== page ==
“Nurses know that economic inequality and poor health go hand in hand. Every day, we see people who come into our emergency rooms in medical crisis because they went without preventative care or medicine because they couldn’t afford it,” said National Nurses United President Jean Ross, R.N. “This small tax on Wall Street will improve the lives of millions of people by funding Medicare for All, public college for all, critical environmental and climate change mitigation programs, job creation, housing assistance, and HIV/AIDS treatment and prevention programs. We applaud Senator Sanders and Representative Lee for their leadership on this vital issue.”
“Wall Street traders and speculators play an outsized role in our economy, but a loophole in our tax system allows them to avoid the kind of sales tax that working families pay every day. The Inclusive Prosperity Act will ensure that Wall Street pays its fair share. It will put the brakes on the kind of risky high-volume trading that encourages short-term speculation instead of long-term investments that keep good jobs in our communities. CWA supports this bill as an important step toward bringing fairness to our tax system,” said Communications Workers of America President Christopher Shelton.
“Today, Wall Street firms make money from high-frequency, speculative trading, often holding financial instruments for minutes, seconds or even milliseconds. Rather than drive productive investment into the economy, high-frequency trading only serves to make some traders enormously wealthy, while posing a risk to financial stability,” said Marcus Stanley, Policy Director of Americans for Financial Reform.
“Our country and our world face a series of crises that call for ambitious government action. Our national water crisis requires the federal government to step up and provide adequate funding to our water systems. And the existential threat of climate change calls for a fair and just transition off fossil fuels. To accomplish both we need federal action and federal funding. The Inclusive Prosperity Act is essential. It’s a small tax on Wall Street to make big change on Main Street,” said Mitch Jones, Climate and Energy Program Director of Food & Water Watch.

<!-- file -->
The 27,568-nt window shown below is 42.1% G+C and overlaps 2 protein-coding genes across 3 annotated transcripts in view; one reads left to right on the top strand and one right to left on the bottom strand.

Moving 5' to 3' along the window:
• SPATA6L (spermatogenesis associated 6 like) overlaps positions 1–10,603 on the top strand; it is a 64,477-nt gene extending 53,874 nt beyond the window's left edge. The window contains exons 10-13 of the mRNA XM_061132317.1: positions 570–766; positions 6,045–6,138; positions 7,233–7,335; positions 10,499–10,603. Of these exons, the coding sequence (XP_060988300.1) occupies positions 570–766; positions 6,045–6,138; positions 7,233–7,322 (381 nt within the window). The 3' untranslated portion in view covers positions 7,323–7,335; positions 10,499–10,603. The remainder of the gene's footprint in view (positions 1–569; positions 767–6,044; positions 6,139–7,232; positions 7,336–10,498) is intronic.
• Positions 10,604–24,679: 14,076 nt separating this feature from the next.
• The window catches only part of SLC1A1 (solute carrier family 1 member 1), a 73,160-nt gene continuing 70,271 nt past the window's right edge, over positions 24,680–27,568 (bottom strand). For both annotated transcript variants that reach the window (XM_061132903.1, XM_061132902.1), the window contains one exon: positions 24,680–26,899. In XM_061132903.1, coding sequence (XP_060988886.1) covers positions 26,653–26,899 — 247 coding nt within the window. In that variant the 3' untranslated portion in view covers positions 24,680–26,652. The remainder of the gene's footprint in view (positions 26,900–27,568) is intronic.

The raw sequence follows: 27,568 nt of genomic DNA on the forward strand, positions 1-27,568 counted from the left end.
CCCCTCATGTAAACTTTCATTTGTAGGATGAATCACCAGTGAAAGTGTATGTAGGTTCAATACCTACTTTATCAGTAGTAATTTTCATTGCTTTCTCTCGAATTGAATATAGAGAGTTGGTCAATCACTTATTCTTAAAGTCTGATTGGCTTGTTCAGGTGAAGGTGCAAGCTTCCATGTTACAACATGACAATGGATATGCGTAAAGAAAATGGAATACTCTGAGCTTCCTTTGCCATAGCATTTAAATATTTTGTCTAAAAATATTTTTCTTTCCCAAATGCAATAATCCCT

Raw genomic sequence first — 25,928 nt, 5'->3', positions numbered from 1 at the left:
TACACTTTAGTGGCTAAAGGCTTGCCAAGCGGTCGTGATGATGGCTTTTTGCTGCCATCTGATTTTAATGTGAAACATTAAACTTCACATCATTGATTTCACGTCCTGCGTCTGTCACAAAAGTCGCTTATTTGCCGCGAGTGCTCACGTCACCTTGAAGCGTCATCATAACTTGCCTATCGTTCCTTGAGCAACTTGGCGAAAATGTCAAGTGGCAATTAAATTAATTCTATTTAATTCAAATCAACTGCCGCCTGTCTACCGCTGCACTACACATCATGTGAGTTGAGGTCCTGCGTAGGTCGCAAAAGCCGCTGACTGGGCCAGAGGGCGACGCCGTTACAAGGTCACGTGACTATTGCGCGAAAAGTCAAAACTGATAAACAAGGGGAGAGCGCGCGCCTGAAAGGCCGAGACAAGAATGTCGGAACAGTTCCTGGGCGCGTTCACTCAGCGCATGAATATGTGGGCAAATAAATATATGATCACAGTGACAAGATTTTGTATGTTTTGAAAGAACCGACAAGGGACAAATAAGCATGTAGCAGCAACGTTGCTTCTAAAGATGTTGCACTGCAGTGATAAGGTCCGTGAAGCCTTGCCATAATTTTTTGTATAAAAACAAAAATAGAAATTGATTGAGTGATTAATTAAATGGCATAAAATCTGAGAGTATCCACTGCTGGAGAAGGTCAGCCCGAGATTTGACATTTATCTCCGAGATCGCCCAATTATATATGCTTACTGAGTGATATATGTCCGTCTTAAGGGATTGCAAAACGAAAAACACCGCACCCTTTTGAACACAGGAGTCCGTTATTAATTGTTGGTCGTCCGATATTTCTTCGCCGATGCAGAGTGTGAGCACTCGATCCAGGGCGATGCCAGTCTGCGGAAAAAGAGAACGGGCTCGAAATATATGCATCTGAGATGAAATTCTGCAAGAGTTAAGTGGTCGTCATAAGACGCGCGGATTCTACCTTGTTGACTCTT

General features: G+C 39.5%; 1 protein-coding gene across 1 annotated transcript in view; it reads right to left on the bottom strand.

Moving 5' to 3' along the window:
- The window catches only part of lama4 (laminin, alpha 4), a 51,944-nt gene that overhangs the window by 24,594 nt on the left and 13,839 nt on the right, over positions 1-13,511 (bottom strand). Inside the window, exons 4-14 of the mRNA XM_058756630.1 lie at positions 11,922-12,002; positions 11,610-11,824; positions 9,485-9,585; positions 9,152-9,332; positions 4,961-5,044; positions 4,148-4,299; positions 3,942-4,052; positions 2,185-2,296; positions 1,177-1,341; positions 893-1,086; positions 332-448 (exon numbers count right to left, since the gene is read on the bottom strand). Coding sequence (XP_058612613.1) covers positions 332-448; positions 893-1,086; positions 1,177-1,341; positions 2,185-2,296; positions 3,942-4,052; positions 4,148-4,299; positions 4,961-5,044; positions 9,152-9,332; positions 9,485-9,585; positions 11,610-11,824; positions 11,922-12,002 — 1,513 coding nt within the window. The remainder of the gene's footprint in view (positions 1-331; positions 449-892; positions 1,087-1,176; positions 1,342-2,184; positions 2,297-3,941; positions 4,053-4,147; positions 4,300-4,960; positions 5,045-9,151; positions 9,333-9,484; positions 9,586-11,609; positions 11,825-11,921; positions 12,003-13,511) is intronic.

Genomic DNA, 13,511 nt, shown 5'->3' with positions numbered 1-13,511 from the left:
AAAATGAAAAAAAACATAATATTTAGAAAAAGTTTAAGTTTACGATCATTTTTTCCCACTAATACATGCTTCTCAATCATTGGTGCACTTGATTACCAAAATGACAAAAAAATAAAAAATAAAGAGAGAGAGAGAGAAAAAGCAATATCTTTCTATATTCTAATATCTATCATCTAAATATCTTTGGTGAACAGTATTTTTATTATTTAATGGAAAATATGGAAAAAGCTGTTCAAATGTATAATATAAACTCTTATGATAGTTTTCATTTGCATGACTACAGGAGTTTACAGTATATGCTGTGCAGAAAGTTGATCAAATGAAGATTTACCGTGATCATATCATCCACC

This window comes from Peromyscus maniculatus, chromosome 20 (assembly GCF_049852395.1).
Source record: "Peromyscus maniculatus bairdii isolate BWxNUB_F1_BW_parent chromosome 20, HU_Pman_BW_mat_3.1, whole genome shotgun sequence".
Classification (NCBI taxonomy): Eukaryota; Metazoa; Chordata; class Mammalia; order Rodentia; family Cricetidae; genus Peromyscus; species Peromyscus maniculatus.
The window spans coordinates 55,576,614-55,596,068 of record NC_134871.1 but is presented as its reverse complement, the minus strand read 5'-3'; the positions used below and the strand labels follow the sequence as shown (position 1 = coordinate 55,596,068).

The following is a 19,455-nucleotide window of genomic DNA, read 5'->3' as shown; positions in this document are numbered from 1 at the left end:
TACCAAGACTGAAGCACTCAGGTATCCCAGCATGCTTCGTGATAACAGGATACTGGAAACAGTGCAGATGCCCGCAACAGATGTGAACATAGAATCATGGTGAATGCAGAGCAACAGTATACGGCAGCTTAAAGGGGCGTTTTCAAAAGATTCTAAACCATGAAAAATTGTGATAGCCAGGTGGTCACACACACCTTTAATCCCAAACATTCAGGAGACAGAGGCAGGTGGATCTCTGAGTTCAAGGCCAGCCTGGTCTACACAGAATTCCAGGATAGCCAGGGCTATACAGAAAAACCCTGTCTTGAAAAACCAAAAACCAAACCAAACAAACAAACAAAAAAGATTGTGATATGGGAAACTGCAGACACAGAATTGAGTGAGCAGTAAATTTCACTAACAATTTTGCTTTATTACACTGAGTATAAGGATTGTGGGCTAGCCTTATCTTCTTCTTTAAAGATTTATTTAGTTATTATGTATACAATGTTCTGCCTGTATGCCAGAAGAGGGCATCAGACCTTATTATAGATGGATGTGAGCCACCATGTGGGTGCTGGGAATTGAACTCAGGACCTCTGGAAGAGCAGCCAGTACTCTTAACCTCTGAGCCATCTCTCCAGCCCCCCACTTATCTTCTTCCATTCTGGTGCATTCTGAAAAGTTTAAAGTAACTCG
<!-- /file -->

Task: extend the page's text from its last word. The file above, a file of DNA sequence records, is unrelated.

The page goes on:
“Working families pay sales taxes on almost everything from a pair of shoes to a can of soup, yet Wall Street traders aren’t subject to taxes when they buy or sell financial products. In fact, not only is Wall Street being allowed to trade tax-free, they are skimming off profit from the real economy by using high-speed, algorithm-based trading which has no social value,” said Luísa Galvão of the Take on Wall Street campaign. “We applaud Representative Lee and Senator Sanders for introducing the Inclusive Prosperity Act, a step toward making Wall Street pay its fair share in taxes and actually invest in the real economy rather than gamble with it.”
The legislation sets different rates on stocks, bonds, and derivatives based on the existing transaction costs in each market—0.5 percent for stocks, 0.1 percent for bonds, and 0.005 for derivatives. This more targeted approach roughly equalizes the increase in transaction costs across securities due to the tax and thus reduces the economic distortions and tax avoidance possibilities created by it.
Lee’s House companion was introduced with original cosponsors Reps. Holmes Norton (D- District of Columbia), Takano (D-Calif.), Khanna (D-Calif.), Cohen (D-Tenn.), Jayapal (D-Calif.), DeLauro (D-Conn.), Omar (D-Minn.), McGovern (D-Mass.), Huffman (D-Calif.), Pocan (D-Wis.), Schakowsky (D-Ill.), Grijalva (D-Ariz.), Pingree (D-Maine), Lowenthal (D-Calif.), Gabbard (D-Hawaii), Espaillat (D-N.Y.), Tlaib (D-Mich), Garamendi (D-Calif.), and Hastings (D-Miss).